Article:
On May 2nd, 1915, Lieutenant Alexis Helmer, 22 years old, was killed in the second battle of Ypres in Belgium during World War I. The next day, his friend and former teacher, John Alexander McCrae, wrote a poem in tribute to the fallen soldier. It was first published in a London magazine in December of 1915. Today, the poem In Flanders Fields is the most well known literary work from the World War I era.
In Flanders fields the poppies blow
Between the crosses, row on row,
That mark our place; and in the sky
The larks, still bravely singing, fly
Scarce heard amid the guns below.
We are the Dead. Short days ago
We lived, felt dawn, saw sunset glow,
Loved, and were loved, and now we lie
In Flanders fields.
Take up our quarrel with the foe:
To you from failing hands we throw
The torch; be yours to hold it high.
If ye break faith with us who die
We shall not sleep, though poppies grow
In Flanders fields.
– John A. McCrae
The meadows of Flanders had long been graced by the brilliant red wildflowers each spring and summer, but during World War I, the poppies disappeared. Since poppies are annuals, and grow quickly from seed each spring, the constant trampling and bombing of the battlefields stopped the bloom for four full seasons. When the war was over, and the poppies bloomed again, the display was spectacular. Seed counts were taken, and over 2,500 poppy seeds per square foot were found.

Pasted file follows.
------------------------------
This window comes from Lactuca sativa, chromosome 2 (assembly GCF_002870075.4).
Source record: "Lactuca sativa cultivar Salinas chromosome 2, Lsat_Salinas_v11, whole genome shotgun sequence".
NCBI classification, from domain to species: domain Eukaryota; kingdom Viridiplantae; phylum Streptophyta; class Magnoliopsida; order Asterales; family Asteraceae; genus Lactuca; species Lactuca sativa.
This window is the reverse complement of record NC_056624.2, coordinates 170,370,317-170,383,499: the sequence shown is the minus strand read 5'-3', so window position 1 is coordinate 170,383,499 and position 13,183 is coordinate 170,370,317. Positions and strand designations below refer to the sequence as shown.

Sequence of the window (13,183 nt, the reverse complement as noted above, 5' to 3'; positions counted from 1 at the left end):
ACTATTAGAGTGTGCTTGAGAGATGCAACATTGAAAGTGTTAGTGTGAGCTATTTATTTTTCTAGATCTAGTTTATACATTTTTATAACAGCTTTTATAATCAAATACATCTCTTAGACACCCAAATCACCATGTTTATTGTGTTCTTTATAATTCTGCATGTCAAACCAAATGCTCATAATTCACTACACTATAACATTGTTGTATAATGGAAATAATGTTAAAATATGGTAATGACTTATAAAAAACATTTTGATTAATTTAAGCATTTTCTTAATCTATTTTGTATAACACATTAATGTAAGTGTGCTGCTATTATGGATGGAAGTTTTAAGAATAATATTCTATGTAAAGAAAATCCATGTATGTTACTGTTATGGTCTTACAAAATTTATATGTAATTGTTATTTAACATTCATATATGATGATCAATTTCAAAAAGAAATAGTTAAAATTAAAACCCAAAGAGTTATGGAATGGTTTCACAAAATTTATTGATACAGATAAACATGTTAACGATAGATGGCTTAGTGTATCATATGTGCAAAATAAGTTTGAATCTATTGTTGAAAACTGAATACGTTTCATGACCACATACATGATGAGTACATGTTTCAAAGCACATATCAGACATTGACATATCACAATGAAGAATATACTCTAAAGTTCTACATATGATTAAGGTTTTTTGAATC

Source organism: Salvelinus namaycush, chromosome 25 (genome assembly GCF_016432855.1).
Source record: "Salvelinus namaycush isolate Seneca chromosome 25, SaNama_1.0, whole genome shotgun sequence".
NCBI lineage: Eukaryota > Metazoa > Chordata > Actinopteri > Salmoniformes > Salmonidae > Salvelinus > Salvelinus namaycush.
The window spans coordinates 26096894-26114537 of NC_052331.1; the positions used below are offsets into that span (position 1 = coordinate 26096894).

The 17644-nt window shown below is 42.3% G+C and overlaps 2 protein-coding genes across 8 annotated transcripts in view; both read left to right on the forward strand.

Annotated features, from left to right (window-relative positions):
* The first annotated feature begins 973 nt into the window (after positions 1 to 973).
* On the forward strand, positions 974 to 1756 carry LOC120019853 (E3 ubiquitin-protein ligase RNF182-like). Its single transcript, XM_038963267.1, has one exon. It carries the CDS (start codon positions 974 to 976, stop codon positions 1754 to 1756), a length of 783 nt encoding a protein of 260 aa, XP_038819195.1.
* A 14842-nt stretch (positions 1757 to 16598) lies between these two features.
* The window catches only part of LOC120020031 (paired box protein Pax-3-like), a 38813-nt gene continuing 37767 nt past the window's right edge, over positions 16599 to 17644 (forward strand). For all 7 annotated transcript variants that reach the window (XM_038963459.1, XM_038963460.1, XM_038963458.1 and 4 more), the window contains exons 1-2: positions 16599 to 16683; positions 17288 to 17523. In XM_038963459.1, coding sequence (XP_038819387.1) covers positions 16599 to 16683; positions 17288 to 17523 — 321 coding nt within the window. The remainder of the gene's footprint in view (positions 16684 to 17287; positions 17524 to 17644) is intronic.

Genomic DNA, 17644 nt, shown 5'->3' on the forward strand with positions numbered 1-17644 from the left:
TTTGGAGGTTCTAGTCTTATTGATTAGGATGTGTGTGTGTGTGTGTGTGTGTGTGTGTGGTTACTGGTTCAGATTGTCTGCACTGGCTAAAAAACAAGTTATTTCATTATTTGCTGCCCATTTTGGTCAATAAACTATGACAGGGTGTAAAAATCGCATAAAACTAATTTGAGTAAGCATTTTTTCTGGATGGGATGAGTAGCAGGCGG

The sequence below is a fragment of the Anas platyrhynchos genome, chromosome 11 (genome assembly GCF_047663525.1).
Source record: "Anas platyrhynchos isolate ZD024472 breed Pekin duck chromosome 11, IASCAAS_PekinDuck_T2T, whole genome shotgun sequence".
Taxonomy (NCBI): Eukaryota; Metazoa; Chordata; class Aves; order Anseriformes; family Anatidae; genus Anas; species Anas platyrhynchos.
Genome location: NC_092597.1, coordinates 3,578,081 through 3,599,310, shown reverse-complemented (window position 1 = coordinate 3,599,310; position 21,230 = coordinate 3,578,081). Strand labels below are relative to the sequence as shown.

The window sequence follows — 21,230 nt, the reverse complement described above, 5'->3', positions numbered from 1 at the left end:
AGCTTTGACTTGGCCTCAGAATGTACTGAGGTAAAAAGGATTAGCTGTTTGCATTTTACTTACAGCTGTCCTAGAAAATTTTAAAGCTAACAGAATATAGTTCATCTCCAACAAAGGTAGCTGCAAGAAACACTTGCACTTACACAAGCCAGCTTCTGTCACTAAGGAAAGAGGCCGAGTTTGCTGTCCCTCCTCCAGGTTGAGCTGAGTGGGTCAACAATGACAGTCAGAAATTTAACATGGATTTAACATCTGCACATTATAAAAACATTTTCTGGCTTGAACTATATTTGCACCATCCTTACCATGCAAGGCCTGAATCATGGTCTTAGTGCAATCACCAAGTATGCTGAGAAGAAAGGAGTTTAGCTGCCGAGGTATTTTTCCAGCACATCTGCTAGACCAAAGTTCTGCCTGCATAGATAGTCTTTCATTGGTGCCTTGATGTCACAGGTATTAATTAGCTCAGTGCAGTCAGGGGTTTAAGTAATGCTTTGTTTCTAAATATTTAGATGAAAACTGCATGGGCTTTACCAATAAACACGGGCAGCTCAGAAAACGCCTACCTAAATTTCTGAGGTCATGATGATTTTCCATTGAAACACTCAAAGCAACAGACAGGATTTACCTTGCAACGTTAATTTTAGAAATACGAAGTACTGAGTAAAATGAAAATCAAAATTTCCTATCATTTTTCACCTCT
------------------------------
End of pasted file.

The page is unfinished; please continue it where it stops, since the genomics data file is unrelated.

In 1918 US professor Moina Michael, inspired by the poem, published a poem of her own in response, called We Shall Keep the Faith. In tribute to the opening lines of McCrae’s poem, Michael vowed to always wear a red poppy as a symbol of remembrance for those who served in the war.
Most Canadian Remembrance Day ceremonies feature a reading of the poem. The poem is also a part of Remembrance Day ceremonies in the United Kingdom, where it holds as one of the nation’s best loved, and is occasionally featured in Memorial Day ceremonies in the United States. Madam Guerin from France was visiting the United States and learned of the poppy custom started by Moina Michael. When Guerin returned to France, she made artificial red poppies to raise money for war-orphaned children and widowed women. This tradition spread to other countries. In 1921, the Franco-American Children’s League sold poppies nationally to benefit war orphans of France and Belgium. Shortly before Memorial Day in 1922 the VFW became the first veterans’ organization to nationally sell poppies. Two years later their “Buddy” poppy program was selling artificial poppies made by disabled veterans. In 1948 the US Post Office honored Ms Michael for her role in founding the National Poppy movement by issuing a red 3-cent postage stamp with her likeness on it. Members of the Veterans of Foreign Wars take donations for poppies in the days leading up to Memorial Day.
The small, fragile, brilliantly red Poppy is probably the world’s most popular wildflower. The next time you see one, feel free to take a moment and reflect on the sacrifices of all our country’s veterans.
Happy Memorial Day.